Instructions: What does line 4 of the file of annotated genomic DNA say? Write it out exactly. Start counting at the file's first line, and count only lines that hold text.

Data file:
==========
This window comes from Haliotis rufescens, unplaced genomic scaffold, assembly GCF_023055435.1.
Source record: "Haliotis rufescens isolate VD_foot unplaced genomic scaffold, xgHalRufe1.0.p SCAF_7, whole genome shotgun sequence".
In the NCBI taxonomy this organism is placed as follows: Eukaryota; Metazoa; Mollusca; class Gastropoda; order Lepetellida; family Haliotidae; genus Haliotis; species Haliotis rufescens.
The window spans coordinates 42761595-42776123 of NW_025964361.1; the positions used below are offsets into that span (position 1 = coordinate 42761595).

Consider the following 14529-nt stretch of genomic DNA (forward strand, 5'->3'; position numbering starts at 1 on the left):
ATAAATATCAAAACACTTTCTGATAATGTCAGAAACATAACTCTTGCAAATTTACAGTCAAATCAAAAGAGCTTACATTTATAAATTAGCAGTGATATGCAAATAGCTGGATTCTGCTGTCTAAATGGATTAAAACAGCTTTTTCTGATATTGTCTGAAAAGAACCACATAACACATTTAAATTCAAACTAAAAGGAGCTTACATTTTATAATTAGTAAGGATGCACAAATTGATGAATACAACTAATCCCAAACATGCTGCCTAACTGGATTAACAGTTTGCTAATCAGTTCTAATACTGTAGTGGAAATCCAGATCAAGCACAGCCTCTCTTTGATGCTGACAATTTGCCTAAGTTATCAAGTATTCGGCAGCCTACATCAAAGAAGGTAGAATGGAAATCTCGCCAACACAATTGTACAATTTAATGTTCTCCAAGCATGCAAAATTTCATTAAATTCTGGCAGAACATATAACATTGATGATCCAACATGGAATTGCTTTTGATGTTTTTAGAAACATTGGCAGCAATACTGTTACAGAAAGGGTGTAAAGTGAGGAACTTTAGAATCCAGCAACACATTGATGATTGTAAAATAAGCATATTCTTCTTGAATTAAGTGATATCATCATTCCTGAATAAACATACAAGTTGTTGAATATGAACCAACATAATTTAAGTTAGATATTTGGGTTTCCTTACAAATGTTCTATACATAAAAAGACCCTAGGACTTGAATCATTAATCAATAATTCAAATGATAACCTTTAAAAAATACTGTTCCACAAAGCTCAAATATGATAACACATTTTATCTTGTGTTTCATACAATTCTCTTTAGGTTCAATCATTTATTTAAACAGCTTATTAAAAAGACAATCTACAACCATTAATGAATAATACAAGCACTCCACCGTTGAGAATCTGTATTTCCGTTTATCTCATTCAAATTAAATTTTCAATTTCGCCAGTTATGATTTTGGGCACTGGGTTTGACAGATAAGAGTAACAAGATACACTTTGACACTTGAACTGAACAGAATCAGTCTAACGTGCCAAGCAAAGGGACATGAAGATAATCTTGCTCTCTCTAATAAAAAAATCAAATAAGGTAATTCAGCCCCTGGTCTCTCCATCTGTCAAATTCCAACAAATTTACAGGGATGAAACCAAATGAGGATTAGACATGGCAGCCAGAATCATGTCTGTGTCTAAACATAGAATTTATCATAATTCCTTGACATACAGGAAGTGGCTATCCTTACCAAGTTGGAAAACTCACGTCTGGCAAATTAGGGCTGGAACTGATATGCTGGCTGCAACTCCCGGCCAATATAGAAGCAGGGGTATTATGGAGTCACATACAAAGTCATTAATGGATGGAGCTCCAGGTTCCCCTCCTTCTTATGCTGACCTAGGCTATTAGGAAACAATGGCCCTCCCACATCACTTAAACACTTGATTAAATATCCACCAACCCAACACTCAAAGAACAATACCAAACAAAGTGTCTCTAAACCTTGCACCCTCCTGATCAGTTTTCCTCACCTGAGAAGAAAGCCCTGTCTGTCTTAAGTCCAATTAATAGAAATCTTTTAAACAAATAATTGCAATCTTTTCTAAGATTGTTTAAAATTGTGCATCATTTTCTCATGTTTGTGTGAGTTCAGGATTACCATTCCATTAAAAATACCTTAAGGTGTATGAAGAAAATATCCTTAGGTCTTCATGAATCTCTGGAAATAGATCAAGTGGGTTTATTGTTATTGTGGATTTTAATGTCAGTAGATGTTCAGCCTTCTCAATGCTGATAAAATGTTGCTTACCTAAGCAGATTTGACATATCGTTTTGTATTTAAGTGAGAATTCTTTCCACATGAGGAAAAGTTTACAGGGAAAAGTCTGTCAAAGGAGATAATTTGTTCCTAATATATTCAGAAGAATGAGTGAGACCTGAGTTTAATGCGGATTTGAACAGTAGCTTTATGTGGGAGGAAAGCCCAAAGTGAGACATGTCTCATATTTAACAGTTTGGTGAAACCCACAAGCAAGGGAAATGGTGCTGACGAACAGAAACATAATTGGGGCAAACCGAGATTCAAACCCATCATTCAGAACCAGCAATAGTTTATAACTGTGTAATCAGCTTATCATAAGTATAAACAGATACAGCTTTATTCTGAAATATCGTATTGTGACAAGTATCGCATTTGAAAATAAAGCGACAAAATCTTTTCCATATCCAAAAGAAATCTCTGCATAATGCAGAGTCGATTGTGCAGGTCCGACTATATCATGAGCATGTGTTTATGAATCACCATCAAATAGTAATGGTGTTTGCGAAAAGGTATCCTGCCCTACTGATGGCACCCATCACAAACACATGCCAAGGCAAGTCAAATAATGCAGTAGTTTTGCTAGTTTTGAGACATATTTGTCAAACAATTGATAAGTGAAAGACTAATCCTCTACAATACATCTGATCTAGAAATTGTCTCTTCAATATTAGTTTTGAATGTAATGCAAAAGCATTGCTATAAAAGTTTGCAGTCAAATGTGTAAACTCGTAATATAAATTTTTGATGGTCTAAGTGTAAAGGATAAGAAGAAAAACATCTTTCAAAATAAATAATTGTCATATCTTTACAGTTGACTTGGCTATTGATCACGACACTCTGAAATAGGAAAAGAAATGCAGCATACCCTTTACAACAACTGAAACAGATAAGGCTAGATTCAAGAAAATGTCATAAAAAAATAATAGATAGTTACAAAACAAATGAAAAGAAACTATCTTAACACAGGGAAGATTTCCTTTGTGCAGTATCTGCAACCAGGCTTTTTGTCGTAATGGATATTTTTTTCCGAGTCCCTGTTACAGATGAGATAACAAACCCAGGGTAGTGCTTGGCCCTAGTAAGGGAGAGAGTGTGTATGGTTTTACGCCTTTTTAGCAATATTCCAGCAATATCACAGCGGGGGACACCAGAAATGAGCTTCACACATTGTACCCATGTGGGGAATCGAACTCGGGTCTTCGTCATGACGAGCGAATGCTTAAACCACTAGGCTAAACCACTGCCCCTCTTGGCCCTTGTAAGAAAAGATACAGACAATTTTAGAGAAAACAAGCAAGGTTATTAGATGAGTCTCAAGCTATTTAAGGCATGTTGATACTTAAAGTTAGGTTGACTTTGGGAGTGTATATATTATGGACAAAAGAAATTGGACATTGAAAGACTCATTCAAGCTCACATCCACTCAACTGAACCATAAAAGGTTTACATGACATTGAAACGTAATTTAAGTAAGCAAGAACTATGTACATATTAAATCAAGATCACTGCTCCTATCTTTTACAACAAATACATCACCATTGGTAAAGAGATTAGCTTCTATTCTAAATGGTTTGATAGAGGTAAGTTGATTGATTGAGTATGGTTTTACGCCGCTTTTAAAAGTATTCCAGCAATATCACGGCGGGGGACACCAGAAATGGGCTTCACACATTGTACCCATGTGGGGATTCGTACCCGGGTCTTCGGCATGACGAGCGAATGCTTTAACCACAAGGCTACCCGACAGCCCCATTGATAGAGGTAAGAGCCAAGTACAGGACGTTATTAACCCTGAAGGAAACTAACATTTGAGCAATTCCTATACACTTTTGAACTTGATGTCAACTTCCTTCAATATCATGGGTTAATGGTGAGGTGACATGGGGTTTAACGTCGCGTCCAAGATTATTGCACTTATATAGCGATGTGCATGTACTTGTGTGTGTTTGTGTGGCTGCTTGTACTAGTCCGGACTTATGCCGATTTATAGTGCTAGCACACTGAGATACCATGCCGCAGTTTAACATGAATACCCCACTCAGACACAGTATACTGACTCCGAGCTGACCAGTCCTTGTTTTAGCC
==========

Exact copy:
The window spans coordinates 42761595-42776123 of NW_025964361.1; the positions used below are offsets into that span (position 1 = coordinate 42761595).